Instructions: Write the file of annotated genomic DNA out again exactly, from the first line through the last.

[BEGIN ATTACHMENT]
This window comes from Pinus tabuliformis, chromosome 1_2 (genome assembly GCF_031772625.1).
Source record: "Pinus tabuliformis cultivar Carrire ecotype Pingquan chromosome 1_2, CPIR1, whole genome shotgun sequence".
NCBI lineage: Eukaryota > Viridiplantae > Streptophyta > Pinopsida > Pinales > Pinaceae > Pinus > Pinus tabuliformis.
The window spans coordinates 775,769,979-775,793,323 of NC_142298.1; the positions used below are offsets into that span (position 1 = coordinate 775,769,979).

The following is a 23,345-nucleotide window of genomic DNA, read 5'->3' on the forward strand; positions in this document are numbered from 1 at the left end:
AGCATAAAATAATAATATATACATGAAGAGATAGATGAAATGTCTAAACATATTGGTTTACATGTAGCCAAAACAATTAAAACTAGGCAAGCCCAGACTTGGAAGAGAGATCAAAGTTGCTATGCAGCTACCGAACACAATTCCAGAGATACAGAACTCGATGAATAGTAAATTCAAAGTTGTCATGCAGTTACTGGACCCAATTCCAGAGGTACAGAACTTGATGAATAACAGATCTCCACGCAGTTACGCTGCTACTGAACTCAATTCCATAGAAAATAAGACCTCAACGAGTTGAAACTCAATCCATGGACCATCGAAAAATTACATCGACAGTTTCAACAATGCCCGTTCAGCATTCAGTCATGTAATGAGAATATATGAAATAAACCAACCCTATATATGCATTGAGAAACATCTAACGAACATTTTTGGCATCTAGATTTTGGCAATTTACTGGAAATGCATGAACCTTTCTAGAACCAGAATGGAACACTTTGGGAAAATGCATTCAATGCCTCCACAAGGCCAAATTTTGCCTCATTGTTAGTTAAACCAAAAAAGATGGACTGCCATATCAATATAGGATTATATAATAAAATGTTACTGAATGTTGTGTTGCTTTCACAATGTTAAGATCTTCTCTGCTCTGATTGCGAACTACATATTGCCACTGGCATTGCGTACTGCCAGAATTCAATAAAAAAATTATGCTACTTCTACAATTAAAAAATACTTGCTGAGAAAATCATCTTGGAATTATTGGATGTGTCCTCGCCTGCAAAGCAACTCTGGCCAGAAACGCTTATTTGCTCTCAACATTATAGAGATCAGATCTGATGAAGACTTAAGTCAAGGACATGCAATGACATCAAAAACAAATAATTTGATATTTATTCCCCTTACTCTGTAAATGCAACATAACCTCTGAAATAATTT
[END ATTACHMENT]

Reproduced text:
This window comes from Pinus tabuliformis, chromosome 1_2 (genome assembly GCF_031772625.1).
Source record: "Pinus tabuliformis cultivar Carrire ecotype Pingquan chromosome 1_2, CPIR1, whole genome shotgun sequence".
NCBI lineage: Eukaryota > Viridiplantae > Streptophyta > Pinopsida > Pinales > Pinaceae > Pinus > Pinus tabuliformis.
The window spans coordinates 775,769,979-775,793,323 of NC_142298.1; the positions used below are offsets into that span (position 1 = coordinate 775,769,979).

The following is a 23,345-nucleotide window of genomic DNA, read 5'->3' on the forward strand; positions in this document are numbered from 1 at the left end:
AGCATAAAATAATAATATATACATGAAGAGATAGATGAAATGTCTAAACATATTGGTTTACATGTAGCCAAAACAATTAAAACTAGGCAAGCCCAGACTTGGAAGAGAGATCAAAGTTGCTATGCAGCTACCGAACACAATTCCAGAGATACAGAACTCGATGAATAGTAAATTCAAAGTTGTCATGCAGTTACTGGACCCAATTCCAGAGGTACAGAACTTGATGAATAACAGATCTCCACGCAGTTACGCTGCTACTGAACTCAATTCCATAGAAAATAAGACCTCAACGAGTTGAAACTCAATCCATGGACCATCGAAAAATTACATCGACAGTTTCAACAATGCCCGTTCAGCATTCAGTCATGTAATGAGAATATATGAAATAAACCAACCCTATATATGCATTGAGAAACATCTAACGAACATTTTTGGCATCTAGATTTTGGCAATTTACTGGAAATGCATGAACCTTTCTAGAACCAGAATGGAACACTTTGGGAAAATGCATTCAATGCCTCCACAAGGCCAAATTTTGCCTCATTGTTAGTTAAACCAAAAAAGATGGACTGCCATATCAATATAGGATTATATAATAAAATGTTACTGAATGTTGTGTTGCTTTCACAATGTTAAGATCTTCTCTGCTCTGATTGCGAACTACATATTGCCACTGGCATTGCGTACTGCCAGAATTCAATAAAAAAATTATGCTACTTCTACAATTAAAAAATACTTGCTGAGAAAATCATCTTGGAATTATTGGATGTGTCCTCGCCTGCAAAGCAACTCTGGCCAGAAACGCTTATTTGCTCTCAACATTATAGAGATCAGATCTGATGAAGACTTAAGTCAAGGACATGCAATGACATCAAAAACAAATAATTTGATATTTATTCCCCTTACTCTGTAAATGCAACATAACCTCTGAAATAATTT